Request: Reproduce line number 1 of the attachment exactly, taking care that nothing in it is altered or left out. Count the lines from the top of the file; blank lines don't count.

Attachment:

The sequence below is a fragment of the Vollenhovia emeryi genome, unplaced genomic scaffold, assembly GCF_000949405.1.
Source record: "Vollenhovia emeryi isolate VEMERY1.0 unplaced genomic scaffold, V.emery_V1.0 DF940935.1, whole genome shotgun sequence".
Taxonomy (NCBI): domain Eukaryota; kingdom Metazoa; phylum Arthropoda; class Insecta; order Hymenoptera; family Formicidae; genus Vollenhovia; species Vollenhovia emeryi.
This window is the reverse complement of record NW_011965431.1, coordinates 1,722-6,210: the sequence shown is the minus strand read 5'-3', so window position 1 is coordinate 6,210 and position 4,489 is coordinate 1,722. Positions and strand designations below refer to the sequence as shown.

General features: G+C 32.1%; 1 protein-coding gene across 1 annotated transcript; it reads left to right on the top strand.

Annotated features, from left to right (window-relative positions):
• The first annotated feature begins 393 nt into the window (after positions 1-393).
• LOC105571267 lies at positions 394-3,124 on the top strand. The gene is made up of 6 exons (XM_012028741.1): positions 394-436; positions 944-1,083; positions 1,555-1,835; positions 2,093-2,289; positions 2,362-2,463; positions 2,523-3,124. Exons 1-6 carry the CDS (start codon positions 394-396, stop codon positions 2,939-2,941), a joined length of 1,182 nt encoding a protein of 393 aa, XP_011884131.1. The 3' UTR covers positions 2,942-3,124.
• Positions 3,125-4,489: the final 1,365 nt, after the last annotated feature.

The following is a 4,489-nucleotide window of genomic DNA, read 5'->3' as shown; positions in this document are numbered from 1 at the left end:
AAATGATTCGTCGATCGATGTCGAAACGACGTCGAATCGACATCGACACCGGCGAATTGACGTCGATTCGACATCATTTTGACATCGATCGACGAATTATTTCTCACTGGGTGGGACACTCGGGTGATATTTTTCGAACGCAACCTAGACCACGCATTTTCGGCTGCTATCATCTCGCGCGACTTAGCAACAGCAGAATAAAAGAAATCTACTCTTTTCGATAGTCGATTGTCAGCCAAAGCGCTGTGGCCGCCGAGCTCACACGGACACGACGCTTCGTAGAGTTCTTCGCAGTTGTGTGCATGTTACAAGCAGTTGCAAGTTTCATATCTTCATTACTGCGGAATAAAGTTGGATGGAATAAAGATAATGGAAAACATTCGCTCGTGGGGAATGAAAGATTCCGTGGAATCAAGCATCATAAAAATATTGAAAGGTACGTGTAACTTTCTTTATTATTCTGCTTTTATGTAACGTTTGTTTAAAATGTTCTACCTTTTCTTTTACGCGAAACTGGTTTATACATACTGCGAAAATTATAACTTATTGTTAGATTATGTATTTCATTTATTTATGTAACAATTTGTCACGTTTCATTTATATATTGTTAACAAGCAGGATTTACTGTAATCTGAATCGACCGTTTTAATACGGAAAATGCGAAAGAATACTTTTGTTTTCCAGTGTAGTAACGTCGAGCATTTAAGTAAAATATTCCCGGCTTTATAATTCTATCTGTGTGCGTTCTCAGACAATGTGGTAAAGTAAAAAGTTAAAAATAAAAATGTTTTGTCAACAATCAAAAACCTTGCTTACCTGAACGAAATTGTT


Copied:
The sequence below is a fragment of the Vollenhovia emeryi genome, unplaced genomic scaffold, assembly GCF_000949405.1.